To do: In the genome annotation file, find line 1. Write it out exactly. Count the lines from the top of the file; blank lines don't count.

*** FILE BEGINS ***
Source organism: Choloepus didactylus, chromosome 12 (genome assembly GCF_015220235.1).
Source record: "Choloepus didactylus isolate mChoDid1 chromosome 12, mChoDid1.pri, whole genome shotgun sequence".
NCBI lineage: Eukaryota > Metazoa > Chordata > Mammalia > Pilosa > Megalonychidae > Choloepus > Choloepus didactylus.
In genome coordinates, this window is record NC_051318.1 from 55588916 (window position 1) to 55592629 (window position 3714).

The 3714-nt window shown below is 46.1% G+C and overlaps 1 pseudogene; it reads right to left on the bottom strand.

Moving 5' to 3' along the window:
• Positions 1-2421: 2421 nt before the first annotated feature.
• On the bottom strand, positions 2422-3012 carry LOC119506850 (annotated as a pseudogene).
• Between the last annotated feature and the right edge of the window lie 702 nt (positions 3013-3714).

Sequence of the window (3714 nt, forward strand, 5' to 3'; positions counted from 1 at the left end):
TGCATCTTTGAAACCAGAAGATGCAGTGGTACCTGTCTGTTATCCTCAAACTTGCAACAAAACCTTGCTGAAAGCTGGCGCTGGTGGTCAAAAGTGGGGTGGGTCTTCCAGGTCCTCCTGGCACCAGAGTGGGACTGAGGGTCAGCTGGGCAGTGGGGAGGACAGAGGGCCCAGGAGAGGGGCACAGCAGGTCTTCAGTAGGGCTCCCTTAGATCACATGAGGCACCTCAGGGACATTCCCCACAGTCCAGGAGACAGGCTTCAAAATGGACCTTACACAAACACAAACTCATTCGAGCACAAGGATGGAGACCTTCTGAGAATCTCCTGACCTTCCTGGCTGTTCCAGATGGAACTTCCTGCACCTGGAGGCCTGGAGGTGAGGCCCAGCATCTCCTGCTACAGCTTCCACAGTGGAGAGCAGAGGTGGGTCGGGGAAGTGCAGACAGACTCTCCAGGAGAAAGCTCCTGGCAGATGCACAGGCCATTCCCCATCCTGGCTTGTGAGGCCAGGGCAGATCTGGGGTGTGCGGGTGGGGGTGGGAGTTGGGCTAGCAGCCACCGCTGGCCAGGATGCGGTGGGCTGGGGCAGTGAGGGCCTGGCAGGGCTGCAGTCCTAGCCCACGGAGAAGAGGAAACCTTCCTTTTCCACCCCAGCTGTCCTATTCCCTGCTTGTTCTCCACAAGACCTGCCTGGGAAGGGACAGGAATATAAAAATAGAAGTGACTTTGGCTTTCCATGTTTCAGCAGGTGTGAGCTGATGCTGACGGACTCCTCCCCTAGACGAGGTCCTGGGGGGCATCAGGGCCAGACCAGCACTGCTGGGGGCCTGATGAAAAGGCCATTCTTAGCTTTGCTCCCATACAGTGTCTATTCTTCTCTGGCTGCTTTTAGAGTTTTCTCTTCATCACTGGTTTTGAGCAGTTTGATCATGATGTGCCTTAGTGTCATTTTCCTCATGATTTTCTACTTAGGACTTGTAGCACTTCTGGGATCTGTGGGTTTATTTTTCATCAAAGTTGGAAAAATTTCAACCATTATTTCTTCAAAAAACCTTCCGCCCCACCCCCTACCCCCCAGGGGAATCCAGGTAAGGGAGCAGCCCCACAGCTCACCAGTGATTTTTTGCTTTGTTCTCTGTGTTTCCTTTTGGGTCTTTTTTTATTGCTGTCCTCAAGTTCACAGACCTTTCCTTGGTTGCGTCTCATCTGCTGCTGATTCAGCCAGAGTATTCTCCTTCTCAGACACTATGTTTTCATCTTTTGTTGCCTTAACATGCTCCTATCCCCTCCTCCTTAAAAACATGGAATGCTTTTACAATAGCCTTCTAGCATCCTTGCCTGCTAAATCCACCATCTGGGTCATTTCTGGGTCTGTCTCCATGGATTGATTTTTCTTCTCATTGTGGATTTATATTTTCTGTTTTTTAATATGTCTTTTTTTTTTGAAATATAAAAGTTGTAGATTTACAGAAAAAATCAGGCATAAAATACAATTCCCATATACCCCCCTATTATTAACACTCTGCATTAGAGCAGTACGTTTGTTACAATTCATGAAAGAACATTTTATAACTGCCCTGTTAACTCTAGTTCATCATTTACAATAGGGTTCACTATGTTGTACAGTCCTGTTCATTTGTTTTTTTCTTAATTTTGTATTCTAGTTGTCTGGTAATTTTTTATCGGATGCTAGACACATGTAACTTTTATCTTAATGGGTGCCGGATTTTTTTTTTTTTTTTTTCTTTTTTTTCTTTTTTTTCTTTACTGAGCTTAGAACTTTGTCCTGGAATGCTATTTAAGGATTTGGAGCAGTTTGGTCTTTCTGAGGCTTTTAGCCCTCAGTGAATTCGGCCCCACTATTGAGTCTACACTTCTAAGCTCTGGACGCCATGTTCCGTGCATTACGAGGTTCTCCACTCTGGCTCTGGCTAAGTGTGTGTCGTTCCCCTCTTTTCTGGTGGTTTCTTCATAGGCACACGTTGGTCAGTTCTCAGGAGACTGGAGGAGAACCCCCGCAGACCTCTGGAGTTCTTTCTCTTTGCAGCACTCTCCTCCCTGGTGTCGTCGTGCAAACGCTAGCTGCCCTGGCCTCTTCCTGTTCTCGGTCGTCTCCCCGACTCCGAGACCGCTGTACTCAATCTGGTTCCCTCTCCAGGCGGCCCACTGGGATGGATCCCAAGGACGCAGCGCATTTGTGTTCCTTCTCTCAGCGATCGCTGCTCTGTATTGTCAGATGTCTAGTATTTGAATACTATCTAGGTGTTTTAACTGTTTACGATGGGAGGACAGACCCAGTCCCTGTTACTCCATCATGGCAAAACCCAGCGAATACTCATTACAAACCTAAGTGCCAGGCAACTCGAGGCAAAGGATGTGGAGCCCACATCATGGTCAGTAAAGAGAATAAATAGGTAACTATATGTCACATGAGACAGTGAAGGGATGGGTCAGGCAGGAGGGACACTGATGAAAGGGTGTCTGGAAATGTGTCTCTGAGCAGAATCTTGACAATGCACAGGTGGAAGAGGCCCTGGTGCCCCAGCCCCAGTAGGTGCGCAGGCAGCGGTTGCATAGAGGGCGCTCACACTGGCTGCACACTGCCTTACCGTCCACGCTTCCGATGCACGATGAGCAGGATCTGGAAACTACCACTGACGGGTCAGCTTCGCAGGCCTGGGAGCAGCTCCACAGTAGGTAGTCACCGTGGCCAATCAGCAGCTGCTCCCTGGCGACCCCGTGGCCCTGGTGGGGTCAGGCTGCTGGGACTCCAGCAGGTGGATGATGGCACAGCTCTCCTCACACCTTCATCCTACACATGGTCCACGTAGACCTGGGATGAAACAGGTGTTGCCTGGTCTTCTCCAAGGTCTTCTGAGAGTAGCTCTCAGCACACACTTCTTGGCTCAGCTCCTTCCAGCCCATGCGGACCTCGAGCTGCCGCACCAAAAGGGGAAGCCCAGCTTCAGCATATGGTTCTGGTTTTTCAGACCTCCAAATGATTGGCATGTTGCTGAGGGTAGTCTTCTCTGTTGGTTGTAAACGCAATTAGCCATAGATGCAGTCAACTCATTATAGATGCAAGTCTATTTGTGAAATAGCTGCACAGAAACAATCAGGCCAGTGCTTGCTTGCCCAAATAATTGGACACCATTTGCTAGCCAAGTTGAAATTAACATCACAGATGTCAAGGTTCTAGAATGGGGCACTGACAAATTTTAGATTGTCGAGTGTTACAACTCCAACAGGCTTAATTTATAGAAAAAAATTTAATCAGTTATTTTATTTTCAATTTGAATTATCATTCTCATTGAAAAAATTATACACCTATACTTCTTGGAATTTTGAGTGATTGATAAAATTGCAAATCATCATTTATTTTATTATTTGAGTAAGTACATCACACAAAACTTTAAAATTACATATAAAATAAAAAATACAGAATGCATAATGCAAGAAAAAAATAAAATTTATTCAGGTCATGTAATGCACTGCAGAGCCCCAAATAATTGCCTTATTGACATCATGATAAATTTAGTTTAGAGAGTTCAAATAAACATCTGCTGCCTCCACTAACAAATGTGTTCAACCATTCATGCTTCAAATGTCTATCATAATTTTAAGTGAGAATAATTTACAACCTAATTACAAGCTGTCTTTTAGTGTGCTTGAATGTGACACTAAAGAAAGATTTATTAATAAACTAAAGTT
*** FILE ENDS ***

Source organism: Choloepus didactylus, chromosome 12 (genome assembly GCF_015220235.1).